Belfast, 1985. Amid the Troubles, Detective Sean Duffy, a Catholic cop in the Protestant Royal Ulster Constabulary, struggles with burnout as he investigates a brutal double murder and suicide. Did Michael Kelly really shoot his parents at point-blank range and then jump off a nearby cliff? A suicide note points to this conclusion, but Duffy suspects even more sinister circumstances. He soon discovers that Kelly was present at a decadent Oxford party where a cabinet minister's daughter died of a heroin overdose, which may or may not have something to do with Kelly's subsequent death.
New evidence leads elsewhere: gun runners, arms dealers, the British government, and a rogue American agent with a fake identity. Duffy thinks he's getting somewhere when agents from MI5 show up at his doorstep and try to recruit him, thus taking him off the investigation.
Duffy is in it up to his neck, doggedly pursuing a case that may finally prove to be his undoing.
©2015 Adrian McKinty (P)2015 Blackstone Audio, Inc.
"When it comes to Northern Irish crime fiction, Adrian McKinty forged the path the rest of us follow. The Sean Duffy series is the culmination of a career spent examining our darkest moments, and McKinty is the only crime writer who can do justice to our singular history." (Stuart Neville, author of The Final Silence)
"Series fans will appreciate the further insight into the fallout from tragic cases, department politics, and war. As usual, there's plenty of entertaining territorial battling between the dizzying array of law-enforcement agencies acting in Belfast, and Duffy's investigative skills seem somehow sharpened by his lost hope." (Booklist, starred review)
"Gerard Doyle gives a stunning narration of the fourth installment of McKinty's Detective Sean Duffy series.... From the subtle changes in dialect to McKinty's distinct writing cadence and dark humor, Doyle hones in on the details that make this procedural a joy to listen to." (AudioFile)
top of mind
McKinty simply is one of the best writers out there today - of any kind. His prose is lyrical without any cloying ornamentation or sentimentality. He sets a firm noir tone that he brilliantly leavens with sharp observation, humor and well-defined, but not cardboard characters.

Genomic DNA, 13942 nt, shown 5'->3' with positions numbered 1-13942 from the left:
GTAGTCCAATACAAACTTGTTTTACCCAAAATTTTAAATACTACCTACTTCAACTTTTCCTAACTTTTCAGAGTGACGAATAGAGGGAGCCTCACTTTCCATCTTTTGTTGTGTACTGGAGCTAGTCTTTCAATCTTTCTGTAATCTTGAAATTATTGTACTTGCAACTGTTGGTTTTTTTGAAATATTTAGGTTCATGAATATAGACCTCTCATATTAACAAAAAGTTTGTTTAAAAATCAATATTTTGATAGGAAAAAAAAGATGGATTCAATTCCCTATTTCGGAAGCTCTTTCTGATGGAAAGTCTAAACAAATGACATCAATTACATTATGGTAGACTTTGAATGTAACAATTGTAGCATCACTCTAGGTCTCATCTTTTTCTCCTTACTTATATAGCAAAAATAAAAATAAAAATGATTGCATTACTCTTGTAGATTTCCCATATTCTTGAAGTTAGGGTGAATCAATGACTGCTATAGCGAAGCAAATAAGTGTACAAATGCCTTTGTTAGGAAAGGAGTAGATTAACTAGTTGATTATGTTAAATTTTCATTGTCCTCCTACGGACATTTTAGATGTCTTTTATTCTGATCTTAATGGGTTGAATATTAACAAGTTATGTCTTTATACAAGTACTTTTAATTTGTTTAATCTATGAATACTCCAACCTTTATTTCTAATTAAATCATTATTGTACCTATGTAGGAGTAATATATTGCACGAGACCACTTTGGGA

But most of all, he tells a good story. It is well-paced and a continuing pleasure to read. The Gun Street Girl like the other books in this series is hard to put done.
The real mystery with McKinty is why he is not more popular.
I'm Audible's first Editor-at-Large, the host of In Bed with Susie Bright -- and a longtime author, editor, journo, and bookworm. I listen to audio when I'm cooking, playing cards, knitting, going to bed, waking up, driving, and putting other people's kids to bed! My favorite audiobooks, ever, are: "True Grit" and "The Dog of the South."
I could read a Duffy novel every week. Detective Sean is an improbable Irish Catholic cop on an all Protestant police force, during “The Troubles.” You wonder how he gets out the door every morning.
Although the character is fictional, McKinty takes his anti-hero and puts him into the most insane real-life historical twists. You start to feel like it MUST have happened.
When you find out the American political twist on what appears to local sectarian murders HOLY SH*T. I screamed.
Gerard has inhabited the Sean Duffy character for quite a while now. We BELIEVE him utterly. I know that real Irish must laugh at what Americans think is an Northern Irish accent, but hey, it WORKS FOR US.
Oh yes. The suspense is insane. The black humor is deadly. My barely suppressed longing for Duffy is never-ending. The political surprise at the end made me holler, and then I wouldn’t tell my partner what happened and we had to wait two weeks to talk about it openly.
I produce a lot of books at Audible, and listen to audio titles of all kinds, constantly. But political mystery fiction is my favorite escape, and John Le Carre’s classics, and Adrian McKinty are my GO TO.
Like many other readers, I assumed that the final novel in The Troubles Trilogy would mark the end of Detective Sean Duffy. I'm happy I was wrong. These novels are some of the best crime fiction I've ever read, and the audio books with narrator Gerard Doyle are pure pleasure.
Don't know what I want to be when I grow up. Trip's cool though. Use Audible to make gym-training sane... And rip my imagination.
Is hope a business plan?
Warning: This is the fourth chapter in the epic adventure of Ulster detective Sean Duffy. Each is powerfully terrific, but they are chronological, start with "The Cold, Cold Ground" and grow along with Sean.
Now... "Gun Street Girl" is heartbreaking on so many levels. An Irish poet has written about today's Northern Ireland as "Reveling in the ordinary." Adrian McGinty moves us back into the 1980s Ulster where nothing, by our American/European standards, is ordinary. In a way, it's a hell much like this moment's Middle East or perhaps Mozambique.